Colonel Humphrey Flack (1953–1959)

TV Series  -   -  Comedy | Family
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Colonel Humphrey Flack is the consummate con-man, swindling swindlers at every opportunity.

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Title: Colonel Humphrey Flack (1953–1959)

Colonel Humphrey Flack (1953–1959) on IMDb 8.1/10

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Unknown   2   1  
1959   1953  


Complete series cast summary:
Boris Aplon
(2 episodes, 1953)
Eddie Hyans
(2 episodes, 1953)
Sally Jessup
(2 episodes, 1953)
(2 episodes, 1953)
LeRoi Operti
(2 episodes, 1953)
Rock Rogers
(2 episodes, 1953)
Fred Sadoff
(2 episodes, 1953)
Eliot Sharfe
(2 episodes, 1953)


Retired, witty, dapper Colonel Humphrey Flack and his partner in crime, Uthas P. Garvey, also known as Patsy, team up to play modern-day Robin Hoods around the world. Conning the con men wherever they find them, the two men change their clever tactics as often as they change locales, giving their proceeds to the needy but retaining a percentage for themselves, of course, to "cover expenses." Written by Tim's TV Showcase,

Plot Summary | Add Synopsis


Comedy | Family





Release Date:

7 October 1953 (USA)  »

Also Known As:

The Fabulous Fraud  »

Company Credits

Production Co:

Show detailed on  »

Technical Specs


Sound Mix:

Aspect Ratio:

1.33 : 1
See  »

Did You Know?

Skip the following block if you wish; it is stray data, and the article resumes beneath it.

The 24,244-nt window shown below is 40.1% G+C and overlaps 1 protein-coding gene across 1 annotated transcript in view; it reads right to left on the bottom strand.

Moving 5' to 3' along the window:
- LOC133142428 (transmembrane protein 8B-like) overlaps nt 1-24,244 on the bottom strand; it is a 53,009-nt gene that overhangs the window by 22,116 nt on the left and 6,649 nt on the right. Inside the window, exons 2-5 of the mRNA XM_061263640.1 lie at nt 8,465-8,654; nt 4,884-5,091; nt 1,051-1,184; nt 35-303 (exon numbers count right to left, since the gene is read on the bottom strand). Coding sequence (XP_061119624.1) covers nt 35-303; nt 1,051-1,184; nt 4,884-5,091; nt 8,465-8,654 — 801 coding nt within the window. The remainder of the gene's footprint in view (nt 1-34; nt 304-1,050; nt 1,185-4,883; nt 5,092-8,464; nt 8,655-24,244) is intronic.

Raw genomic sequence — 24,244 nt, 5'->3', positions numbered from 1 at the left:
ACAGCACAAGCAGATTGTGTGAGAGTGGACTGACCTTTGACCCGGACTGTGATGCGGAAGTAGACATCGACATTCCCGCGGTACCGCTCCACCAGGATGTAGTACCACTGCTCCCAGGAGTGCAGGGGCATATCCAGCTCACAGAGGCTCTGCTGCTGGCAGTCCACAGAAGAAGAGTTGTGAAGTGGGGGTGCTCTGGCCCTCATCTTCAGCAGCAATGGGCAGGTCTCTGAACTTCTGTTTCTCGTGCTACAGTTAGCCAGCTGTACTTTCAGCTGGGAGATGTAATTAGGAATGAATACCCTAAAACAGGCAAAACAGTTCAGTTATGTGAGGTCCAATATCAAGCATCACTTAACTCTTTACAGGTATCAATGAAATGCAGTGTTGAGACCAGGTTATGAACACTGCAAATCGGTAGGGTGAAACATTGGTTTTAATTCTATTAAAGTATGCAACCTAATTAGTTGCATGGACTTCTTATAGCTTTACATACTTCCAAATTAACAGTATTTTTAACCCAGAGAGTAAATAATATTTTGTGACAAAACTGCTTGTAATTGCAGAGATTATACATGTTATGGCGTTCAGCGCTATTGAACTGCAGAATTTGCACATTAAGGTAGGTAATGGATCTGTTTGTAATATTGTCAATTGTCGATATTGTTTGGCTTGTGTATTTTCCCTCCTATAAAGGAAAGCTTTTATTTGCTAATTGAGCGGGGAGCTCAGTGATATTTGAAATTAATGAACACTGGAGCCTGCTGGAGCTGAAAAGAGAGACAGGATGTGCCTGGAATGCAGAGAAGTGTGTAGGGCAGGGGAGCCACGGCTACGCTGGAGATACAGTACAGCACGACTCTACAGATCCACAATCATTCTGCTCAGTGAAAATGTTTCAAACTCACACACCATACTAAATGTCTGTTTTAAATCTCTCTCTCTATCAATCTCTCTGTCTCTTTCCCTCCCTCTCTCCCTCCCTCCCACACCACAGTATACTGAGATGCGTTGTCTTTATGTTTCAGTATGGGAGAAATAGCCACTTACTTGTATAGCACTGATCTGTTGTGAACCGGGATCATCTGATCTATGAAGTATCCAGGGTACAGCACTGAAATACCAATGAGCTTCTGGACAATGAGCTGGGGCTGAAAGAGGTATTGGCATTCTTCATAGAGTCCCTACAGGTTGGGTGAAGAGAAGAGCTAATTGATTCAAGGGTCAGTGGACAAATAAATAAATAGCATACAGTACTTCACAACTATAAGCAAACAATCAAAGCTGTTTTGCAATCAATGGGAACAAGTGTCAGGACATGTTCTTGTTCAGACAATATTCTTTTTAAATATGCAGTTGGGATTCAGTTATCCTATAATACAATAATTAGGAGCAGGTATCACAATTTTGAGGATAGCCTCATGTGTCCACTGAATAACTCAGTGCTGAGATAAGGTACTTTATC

The television sitcom was based on a series of "Saturday Evening Post" stories by Everett Rhodes Castle. It was first broadcast live Oct. 7, 1953 and ran for 39 episodes until July 2, 1954. The show ran through several aliases: "Colonel Humphrey Flack," "Fabulous Fraud" and "The Impostor." In 1958 the series was filmed for first-run syndication on TV. See more »

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User Reviews

Impressions from an extremely young man.
4 September 2000 | by (Lowell, Mich. U.S.A.) – See all my reviews

A precocious friend in school recommended this television show which was syndicated where I was living in the late 1950s (or possibly earlier). Upon watching, I was immediately hooked, which caused some dispute with my younger brother who wanted some brainless thing contemporaneously on another channel.

As a teen-ager, even before, I was entralled by the "British gentleman," a prejudice from knowing no other languages but Anglais. Verbal cleverness was an added attraction, and this was the legerdemain of Col. Flack. His foil's, "Which means?" entered into my vocabulary in short order. This show was sophisticated humour for its day in television -- to-day as well? -- and was one of the cobblestones on my very long and equally uncertain life's march to erudition for its own sake. As a (slowly) maturing boy I had role models built upon admittedly fictional representations by Niven, Sanders, and of course, Mowbray. Style is by imitation; it is not, as Prof. Henry Higgins points out, innate. This low budget and admittedly outrageous television show which I have not seen in forty years had its little impact, something I have never discussed anywhere before. Thank you for your attention.

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